Set Goals instead of Resolutions For The New Year
The winter months can cause some people to feel blue. It has to do with the lack of sunshine and how it sustains us. It is also a time of telling one’s self that this year is going to be different. This year, unlike past years we are really going to go for it and lose weight, stop drinking or smoking. We also make resolutions for our careers such as getting motivated to get a higher paying job. The issue is that resolutions are wishful thinking:
“I’ll really lose weight. Once the holiday’s days are over. Until then I can eat what I want.” We start wishing thinking about a week or two before January 1st, filling our minds with lots of promises. Sometimes we tell others just so we can hear that we have a wonderful idea. A lack of strategy is usually the downfall. We must set clear goals for changing direction and achieving goals.
Before January 1st arrives, take the time to set strategic goals. Be sure to make them specific to what you want to achieve. For example, “Starting January 1st, I am going to stop eating pizza.” Change it to, “Starting at 8:00 on January 1st, I will start eating healthy 24/7, following a daily meal plan that I will write up on December 27th.”
You must write down your goals and the reasons why this goal is important to you. If you do not have a compelling reason to reach the goal, then it is not a goal but a wish. Set as many goals as you feel you are able to accomplish. If you believe at the start that you can set and accomplish 3 goals across different areas, then stretch yourself and make it 5. You want to get out of your comfort zone. Going beyond the 5 will overwhelm you and it is possible you will see yourself as a major failure, giving up on trying to set and accomplish goals in the future.
All your goals should be written with positive intention. Avoid words like “I won’t do this or I won’t do that.” Instead, write it with a conviction. “I will do this and it will give me pleasure to achieve it.”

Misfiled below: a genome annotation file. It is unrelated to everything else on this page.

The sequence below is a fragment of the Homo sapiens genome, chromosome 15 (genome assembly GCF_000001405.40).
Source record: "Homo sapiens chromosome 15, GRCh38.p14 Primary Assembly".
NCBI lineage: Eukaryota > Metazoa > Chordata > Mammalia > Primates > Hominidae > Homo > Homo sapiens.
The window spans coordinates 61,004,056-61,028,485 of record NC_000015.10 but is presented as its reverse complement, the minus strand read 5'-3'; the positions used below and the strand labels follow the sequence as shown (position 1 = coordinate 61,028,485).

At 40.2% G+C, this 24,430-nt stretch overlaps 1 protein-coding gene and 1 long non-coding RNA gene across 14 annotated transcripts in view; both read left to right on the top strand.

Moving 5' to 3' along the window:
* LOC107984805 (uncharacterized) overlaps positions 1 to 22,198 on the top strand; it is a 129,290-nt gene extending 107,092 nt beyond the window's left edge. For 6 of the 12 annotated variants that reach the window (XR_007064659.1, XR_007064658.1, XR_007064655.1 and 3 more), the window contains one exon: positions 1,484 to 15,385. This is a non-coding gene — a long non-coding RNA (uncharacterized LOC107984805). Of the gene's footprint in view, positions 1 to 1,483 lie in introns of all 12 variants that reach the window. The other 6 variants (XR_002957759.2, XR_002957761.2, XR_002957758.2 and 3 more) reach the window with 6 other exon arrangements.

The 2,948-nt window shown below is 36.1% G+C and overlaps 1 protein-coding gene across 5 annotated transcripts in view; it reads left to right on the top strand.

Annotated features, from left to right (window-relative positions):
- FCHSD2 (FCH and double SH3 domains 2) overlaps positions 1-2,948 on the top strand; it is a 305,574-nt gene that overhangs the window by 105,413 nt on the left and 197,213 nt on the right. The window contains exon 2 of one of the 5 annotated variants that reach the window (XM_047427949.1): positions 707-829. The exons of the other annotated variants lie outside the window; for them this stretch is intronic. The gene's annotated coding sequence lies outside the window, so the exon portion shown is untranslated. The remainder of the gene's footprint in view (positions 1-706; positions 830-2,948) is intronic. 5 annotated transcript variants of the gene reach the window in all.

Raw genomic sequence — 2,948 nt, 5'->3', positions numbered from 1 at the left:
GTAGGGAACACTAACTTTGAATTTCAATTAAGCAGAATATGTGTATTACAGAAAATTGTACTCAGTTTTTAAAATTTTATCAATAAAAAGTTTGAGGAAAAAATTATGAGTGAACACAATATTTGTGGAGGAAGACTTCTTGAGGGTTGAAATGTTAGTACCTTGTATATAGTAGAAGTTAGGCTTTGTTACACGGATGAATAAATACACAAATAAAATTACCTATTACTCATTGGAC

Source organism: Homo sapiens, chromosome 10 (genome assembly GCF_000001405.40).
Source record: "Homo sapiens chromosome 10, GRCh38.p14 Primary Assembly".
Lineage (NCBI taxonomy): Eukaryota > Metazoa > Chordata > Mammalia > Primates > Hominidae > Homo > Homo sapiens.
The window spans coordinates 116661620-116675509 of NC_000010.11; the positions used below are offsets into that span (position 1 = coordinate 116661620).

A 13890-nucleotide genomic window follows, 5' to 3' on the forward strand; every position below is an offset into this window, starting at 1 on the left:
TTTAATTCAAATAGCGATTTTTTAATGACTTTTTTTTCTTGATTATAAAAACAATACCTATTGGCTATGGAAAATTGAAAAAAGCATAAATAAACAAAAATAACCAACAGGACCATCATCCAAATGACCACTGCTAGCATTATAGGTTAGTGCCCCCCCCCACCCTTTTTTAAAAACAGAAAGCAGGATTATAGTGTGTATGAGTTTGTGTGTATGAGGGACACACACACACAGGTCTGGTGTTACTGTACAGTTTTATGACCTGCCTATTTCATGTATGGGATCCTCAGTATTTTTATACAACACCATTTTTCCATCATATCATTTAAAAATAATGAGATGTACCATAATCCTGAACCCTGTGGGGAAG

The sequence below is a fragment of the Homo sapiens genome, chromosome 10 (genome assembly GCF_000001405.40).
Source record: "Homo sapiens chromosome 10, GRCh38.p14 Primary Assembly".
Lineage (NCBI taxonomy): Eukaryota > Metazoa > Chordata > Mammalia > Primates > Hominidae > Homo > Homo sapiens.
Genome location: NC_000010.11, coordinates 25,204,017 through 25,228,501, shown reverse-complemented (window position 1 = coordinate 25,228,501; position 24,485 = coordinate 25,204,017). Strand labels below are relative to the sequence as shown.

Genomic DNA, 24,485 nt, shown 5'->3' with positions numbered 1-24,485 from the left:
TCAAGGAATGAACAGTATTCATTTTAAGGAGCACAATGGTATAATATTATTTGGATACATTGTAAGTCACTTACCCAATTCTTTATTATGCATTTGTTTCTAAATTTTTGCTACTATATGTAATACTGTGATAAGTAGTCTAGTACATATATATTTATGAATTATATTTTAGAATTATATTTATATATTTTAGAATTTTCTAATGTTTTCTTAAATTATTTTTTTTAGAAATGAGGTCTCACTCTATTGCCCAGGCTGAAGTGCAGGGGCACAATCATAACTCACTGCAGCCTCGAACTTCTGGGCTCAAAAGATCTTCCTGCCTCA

Get an accountability buddy. Once you have your goals written down, they are not wishes anymore. This means they will take work and it is far too easy to lose motivation. Your buddy must be someone who will not look at your goals in a negative way and make suggestions that you should change something because, “well, that won’t work. I know you. You won’t do that.” Even the best of accountability buddies may suggest a big change but you must hold fast because you own these goals. Set up times to have a chat and discuss your progress.
Be flexible and know that since these goals are worth working for, there will be roadblocks. A resolution is so much different. When a roadblock comes up on a resolution, people will just shrug it off and tell everyone, “well at least I tried but this happened and well it just isn’t doable because of that.”
Look at your goals when obstacles occur or you are having difficulty even with 100% effort. It doesn’t mean you have to give up on a goal, you just need to alter parts of it, to make it workable. For example, you had a goal of losing weight this year and you are well on your way. Out of the blue, your appendix decides to give up and the surgeon needs to remove it. This is an unavoidable roadblock that should not affect your motivation to get right back on track the moment the surgeon clears you to do so.
This year, stop with resolutions and make SMART goals instead. The system of SMART goals will make your achievements a reality.